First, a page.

Can We Grow Crops On Mars? - Modern Farmer

Can We Grow Crops On Mars?

A new study examines whether Earth's hardiest crops can handle the demands of soil on Mars and our own moon.


A new study from a group of German scientists attempted to grow common crops in the same type of soil that’s found on Mars and our own moon, and discovered some pretty intriguing things.

The first difficulty in testing whether we can grow, say, mustard greens on Mars is actually getting some Martian soil. Luckily, there are sediments here on Earth that are compositionally very similar to extraterrestrial soil, usually dust from around volcanoes. For Mars, a bunch of soil was taken from the area between the Mauna Loa and Mauna Kea volcanoes in Hawaii, which is often used for this sort of testing. The moon-like soil is from deposits left by a long-dormant volcano near Flagstaff, Arizona.

The specific crops chosen for the test were picked for a few specific variables: they’re all crops known to thrive in bad soil, and they all have small seeds, so that they’ll deplete their own source of nitrogen quickly and have to rely on the soil itself for nutrients. The plants, including yellow sweet clover, carrots, field mustard, and leopard’s bane, were all planted in pots, kept at healthy temperatures, and watered twice a day with demineralized water (to avoid contamination with nutrients that are found in tap water). The Mars-like and moon-like soils were contrasted with a nutrient-poor Earth soil, taken from below the Rhine River.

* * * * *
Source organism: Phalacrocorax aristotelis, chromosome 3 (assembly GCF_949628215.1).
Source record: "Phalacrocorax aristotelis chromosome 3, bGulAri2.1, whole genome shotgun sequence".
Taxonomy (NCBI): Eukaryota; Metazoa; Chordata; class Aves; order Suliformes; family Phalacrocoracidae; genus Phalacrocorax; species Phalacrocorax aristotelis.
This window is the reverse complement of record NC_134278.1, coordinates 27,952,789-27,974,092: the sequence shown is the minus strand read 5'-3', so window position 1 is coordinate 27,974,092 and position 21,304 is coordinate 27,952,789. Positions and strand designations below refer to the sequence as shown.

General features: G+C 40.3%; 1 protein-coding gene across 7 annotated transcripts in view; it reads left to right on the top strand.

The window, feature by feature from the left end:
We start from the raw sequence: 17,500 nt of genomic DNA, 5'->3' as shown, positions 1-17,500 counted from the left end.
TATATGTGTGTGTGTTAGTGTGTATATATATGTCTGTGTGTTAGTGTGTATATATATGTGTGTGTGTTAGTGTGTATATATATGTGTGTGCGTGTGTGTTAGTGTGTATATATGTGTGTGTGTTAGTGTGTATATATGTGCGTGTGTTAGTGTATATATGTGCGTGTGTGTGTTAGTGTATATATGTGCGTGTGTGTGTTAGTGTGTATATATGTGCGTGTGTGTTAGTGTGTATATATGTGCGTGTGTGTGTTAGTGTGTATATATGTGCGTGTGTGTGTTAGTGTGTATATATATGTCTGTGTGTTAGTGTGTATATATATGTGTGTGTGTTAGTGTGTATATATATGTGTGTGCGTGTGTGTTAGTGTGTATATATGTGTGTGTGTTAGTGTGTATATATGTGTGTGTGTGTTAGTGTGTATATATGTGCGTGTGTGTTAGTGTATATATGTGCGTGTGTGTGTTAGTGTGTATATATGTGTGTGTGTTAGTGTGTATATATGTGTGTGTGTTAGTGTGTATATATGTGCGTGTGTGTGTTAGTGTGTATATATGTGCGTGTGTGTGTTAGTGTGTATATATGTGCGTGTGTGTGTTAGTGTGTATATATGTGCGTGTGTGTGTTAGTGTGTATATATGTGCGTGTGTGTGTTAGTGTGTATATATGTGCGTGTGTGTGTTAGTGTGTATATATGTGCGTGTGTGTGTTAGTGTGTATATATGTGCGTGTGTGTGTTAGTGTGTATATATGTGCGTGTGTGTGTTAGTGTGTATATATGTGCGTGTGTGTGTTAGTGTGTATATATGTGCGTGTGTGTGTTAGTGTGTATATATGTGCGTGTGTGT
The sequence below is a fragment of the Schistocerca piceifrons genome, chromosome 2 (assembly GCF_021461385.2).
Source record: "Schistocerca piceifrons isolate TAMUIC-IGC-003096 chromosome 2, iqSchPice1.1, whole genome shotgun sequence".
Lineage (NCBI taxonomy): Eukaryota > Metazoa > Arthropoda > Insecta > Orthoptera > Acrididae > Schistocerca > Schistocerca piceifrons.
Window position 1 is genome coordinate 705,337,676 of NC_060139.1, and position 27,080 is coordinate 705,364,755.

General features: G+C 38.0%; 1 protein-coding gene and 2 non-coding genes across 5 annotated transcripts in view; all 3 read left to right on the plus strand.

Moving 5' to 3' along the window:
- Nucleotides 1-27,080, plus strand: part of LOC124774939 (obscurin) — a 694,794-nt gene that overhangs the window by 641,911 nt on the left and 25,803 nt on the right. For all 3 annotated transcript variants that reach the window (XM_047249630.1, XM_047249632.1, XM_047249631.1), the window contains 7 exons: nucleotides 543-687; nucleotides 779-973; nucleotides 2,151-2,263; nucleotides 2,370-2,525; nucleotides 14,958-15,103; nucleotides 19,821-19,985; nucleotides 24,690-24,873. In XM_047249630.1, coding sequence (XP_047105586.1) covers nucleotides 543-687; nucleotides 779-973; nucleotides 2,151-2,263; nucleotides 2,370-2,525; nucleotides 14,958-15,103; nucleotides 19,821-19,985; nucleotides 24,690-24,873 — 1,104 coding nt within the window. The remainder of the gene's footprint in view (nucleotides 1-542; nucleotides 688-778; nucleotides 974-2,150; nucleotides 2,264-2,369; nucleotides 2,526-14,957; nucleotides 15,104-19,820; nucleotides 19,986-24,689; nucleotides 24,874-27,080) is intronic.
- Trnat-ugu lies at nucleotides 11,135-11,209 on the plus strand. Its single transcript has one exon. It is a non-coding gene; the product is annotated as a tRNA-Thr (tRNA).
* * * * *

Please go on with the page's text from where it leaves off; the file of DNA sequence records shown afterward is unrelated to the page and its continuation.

You might expect that nothing could grow in volcanic ash that’s basically bereft of the nutrients we assume are needed for plant life, but incredibly, the plants in the Mars-like soil did quite well. The Martian plants out-performed those using the Rhine River soil, though the moon-soil was less accommodating. None of the moon-soil plants survived, due, the researchers think, to the lack of nitrogen.

It’s a fascinating experiment; certainly it’s not a perfect recreation of life on Mars or the moon, but it’s enough to be encouraging. Assuming we’re all happy eating leopard’s bane.

(via PopSci, image via JD Hancock)

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